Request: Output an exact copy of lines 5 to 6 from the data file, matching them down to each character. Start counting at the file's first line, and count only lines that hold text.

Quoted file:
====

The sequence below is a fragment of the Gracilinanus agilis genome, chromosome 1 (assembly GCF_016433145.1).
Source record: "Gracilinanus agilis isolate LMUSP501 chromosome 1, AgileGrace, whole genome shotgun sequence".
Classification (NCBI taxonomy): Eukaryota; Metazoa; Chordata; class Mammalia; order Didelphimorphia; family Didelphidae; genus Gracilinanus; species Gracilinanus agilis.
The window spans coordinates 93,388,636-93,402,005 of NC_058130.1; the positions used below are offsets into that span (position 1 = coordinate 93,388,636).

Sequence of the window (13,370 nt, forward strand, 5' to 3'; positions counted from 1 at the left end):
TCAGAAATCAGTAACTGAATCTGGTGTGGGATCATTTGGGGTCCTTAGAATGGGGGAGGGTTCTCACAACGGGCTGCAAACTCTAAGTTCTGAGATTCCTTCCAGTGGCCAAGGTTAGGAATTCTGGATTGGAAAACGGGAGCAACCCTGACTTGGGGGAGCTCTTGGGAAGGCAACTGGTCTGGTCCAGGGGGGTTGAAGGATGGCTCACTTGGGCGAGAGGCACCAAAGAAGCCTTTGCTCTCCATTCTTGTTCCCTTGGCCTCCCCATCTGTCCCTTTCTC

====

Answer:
Sequence of the window (13,370 nt, forward strand, 5' to 3'; positions counted from 1 at the left end):
TCAGAAATCAGTAACTGAATCTGGTGTGGGATCATTTGGGGTCCTTAGAATGGGGGAGGGTTCTCACAACGGGCTGCAAACTCTAAGTTCTGAGATTCCTTCCAGTGGCCAAGGTTAGGAATTCTGGATTGGAAAACGGGAGCAACCCTGACTTGGGGGAGCTCTTGGGAAGGCAACTGGTCTGGTCCAGGGGGGTTGAAGGATGGCTCACTTGGGCGAGAGGCACCAAAGAAGCCTTTGCTCTCCATTCTTGTTCCCTTGGCCTCCCCATCTGTCCCTTTCTC